The state of direct response video on Facebook
As more marketers look toward video ads on Facebook, columnist Andrew Waber takes a look at video adoption across the direct response ecosystem.
Facebook CEO Mark Zuckerberg sees “a world that is video-first, with video at the heart of all of our apps and services.” The results of this vision are easy to conceptualize on Facebook, just by the sheer amount of video content users share and interact with. However, when it comes to video advertising, there are notable differences in adoption based on strategic goals and by advertiser vertical.
For direct-response-focused marketers, some of the latest developments in this area emphasize how video ads on Facebook hold value and are at least worth testing, even for traditionally non-video-oriented advertisers. Additionally, creative best practices have evolved to address a broader array of companies and production values.
Understandably, a sizable portion of large-brand advertisers has a longstanding affinity for video content, as it naturally helps expand the reach of existing TV-style creative. More recently, many of these advertisers have also invested in more digital-specific video formats, like 360 or Canvas.
But direct response advertisers hold much more nuanced approaches in terms of tactics and strategy. The ability to drive revenue directly attributable to their activities necessitates constant testing, and provisioning budgets to creative and ad formats that test well against their KPIs.
It should come as little surprise then, that video adoption, while rising overall on Facebook, is not consistent across the direct response ecosystem, according to data I’ve analyzed as part of my work at Nanigans.
Over the past year, the share of Facebook ad spending going to video formats rose 57 percent across all advertisers using Nanigans software, the vast majority of whom have direct response goals. While adoption of the format broadened in 2016, much of the actual spending growth came from gaming advertisers. Between January and November 2016, a full 48 percent of all gaming advertiser spend on Facebook went to video ads, a dramatic increase from the 21 percent share observed over the same period in 2015.
Looking beyond the vertical-oriented view of video, what has become clear is that when video works for advertisers, they don’t shy away from investing in the format. Sixty-five percent of all Nanigans advertisers that spent on video ads in the first 11 months of 2015 increased their video budgets during the same period in 2016.
Shorter-term trends underscore this growth as well, with average Facebook video ad budgets increasing 63 percent between May and November 2016.
Particularly over the past year, video has tended to attract the most investment from advertisers working towards app install or re-engagement goals. A number of lead-focused and more traditionally focused e-commerce marketers spend on video in a more limited fashion, but carousel and dynamic ads are more prevalent for these advertisers as a whole.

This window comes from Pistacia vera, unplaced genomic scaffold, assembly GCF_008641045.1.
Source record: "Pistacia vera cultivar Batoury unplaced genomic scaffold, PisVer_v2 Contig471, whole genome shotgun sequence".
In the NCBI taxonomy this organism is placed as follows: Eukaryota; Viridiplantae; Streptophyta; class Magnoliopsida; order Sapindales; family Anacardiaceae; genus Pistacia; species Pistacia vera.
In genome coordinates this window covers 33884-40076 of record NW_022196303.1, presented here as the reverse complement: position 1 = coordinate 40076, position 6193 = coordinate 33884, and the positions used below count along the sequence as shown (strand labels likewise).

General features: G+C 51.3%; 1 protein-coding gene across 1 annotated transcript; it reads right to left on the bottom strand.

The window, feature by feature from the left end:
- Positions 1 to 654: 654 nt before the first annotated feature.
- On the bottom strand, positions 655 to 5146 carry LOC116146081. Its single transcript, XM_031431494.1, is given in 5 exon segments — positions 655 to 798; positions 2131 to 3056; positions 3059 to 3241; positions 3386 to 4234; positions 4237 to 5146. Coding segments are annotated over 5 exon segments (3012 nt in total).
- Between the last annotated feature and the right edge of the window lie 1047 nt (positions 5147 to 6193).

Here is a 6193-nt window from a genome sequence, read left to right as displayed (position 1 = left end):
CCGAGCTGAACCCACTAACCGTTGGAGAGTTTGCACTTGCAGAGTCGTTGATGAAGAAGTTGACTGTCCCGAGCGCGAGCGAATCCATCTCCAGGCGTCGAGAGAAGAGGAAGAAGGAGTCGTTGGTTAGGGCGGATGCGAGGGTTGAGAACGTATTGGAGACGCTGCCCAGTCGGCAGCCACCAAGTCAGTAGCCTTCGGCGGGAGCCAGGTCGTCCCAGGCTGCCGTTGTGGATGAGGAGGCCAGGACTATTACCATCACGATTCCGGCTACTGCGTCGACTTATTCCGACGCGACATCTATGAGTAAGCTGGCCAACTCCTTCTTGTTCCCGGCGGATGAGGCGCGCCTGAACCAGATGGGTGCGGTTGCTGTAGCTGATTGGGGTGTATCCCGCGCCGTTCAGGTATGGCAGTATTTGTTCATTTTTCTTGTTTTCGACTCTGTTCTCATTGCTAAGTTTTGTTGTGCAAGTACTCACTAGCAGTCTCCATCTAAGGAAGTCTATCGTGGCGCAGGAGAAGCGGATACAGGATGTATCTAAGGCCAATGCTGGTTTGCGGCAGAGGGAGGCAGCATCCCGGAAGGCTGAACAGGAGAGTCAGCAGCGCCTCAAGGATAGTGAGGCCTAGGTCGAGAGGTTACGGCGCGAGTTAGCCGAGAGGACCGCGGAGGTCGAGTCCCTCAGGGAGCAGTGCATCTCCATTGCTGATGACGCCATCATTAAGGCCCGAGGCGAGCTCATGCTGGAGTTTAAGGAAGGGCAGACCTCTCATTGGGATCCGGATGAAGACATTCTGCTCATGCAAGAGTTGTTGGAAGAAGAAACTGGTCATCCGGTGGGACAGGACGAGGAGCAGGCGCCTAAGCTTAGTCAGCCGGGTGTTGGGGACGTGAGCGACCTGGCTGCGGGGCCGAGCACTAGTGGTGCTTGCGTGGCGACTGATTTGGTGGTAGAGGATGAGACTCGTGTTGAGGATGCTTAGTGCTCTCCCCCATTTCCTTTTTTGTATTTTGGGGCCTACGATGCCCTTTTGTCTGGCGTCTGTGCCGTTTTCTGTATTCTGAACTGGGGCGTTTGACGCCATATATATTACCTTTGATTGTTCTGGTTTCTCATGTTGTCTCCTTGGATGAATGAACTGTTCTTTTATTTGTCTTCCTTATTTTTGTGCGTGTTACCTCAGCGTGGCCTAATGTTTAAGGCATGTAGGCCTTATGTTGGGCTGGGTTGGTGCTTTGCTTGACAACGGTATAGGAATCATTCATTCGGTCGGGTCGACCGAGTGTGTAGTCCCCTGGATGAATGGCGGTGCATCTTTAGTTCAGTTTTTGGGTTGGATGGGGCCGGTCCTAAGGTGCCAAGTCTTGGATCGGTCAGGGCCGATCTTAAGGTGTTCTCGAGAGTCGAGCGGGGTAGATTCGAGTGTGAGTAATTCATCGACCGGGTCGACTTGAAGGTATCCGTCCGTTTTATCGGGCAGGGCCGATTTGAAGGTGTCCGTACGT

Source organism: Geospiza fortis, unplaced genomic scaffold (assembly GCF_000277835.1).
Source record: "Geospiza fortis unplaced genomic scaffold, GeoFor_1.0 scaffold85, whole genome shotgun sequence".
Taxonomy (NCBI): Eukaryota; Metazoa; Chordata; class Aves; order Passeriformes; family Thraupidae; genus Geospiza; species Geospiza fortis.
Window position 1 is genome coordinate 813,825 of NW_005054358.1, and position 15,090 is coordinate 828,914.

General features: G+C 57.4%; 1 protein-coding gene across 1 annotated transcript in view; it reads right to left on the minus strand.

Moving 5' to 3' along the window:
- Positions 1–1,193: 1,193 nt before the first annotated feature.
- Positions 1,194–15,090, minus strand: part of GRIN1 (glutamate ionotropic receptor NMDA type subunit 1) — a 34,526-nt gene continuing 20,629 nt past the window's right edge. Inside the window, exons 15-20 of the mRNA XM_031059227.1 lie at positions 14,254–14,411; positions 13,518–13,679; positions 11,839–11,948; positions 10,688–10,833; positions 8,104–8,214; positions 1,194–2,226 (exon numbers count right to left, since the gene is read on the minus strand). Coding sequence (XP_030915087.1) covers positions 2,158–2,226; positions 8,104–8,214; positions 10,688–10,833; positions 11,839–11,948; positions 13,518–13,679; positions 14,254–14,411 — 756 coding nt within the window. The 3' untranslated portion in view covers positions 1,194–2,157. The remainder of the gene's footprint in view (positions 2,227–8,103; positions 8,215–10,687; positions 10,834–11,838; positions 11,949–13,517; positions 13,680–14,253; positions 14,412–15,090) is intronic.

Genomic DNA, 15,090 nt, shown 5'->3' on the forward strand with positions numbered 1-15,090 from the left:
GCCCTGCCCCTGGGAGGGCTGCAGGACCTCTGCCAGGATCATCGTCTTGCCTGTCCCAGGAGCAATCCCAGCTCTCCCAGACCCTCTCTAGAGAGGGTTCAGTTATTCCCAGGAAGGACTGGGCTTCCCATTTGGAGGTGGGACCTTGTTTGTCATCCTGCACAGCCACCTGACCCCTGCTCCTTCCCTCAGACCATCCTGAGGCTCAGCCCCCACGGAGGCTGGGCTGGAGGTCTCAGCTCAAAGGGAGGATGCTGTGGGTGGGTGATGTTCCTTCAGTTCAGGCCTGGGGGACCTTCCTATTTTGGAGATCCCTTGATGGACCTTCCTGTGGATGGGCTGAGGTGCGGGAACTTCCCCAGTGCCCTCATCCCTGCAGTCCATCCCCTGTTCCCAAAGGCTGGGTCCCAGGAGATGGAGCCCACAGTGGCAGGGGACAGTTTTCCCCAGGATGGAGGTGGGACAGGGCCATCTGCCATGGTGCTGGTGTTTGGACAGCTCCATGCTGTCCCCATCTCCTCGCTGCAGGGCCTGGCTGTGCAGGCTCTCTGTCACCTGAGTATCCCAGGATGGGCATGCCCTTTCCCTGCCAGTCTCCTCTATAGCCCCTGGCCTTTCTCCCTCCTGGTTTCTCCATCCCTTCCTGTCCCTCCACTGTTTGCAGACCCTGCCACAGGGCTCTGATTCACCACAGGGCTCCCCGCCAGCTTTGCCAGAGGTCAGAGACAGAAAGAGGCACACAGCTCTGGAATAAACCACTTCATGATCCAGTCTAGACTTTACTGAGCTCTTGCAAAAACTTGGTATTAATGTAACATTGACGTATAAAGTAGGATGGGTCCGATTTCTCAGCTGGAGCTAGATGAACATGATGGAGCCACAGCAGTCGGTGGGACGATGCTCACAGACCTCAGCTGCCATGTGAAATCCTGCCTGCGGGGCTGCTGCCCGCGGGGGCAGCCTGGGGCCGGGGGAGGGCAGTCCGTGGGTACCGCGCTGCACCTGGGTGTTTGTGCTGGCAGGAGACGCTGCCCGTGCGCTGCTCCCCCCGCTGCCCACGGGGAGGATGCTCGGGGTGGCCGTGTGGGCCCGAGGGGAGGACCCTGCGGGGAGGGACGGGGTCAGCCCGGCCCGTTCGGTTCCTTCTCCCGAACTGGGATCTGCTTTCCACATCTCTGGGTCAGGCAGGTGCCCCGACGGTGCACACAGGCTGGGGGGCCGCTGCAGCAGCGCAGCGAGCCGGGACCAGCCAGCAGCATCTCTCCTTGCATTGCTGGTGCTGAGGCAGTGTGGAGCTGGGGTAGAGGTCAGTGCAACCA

Video making gains on Facebook Audience Network
One of the topics I’ve touched on within a few past columns was the growth of Facebook’s Audience Network. Specifically, that Facebook has repeatedly invested in both expanding the amount of Audience Network inventory and the ability of associated publishers to show a broader array of ad types.
While we’ve previously researched how enabling Audience Network has the potential to deliver greater reach and higher ROI for Facebook advertisers, video is also now playing a growing role.
As always, Facebook uses Audience Network to deliver ads to non-Facebook apps and websites only when performance is expected to match or beat the Facebook-native placement. 2016 saw an increasing share of video ads being delivered outside of Facebook — again reflecting the importance of video to Facebook’s overall strategy.
Among advertisers that enabled Audience Network for video ads, close to five percent of spend was directed toward off-Facebook inventory in November 2016. This share was less than one percent just six months prior in May 2016, across the same set of advertisers.
The old adage says, “You don’t know unless you try.” So, as a direct response advertiser, regardless of your overarching campaign objectives, you should exercise due diligence in testing out a variety of formats against your target audience. This is already happening on Instagram, with 40 percent of Nanigans advertisers allocating a portion of their spend to video ads.
For app-focused advertisers, video is an especially worthwhile avenue worth testing, and one that can be easily explored using video of actual in-app activity. For advertisers with other goals, check out these tips for cost-effectively creating video assets before starting your test.
Opinions expressed in this article are those of the guest author and not necessarily Marketing Land. Staff authors are listed here.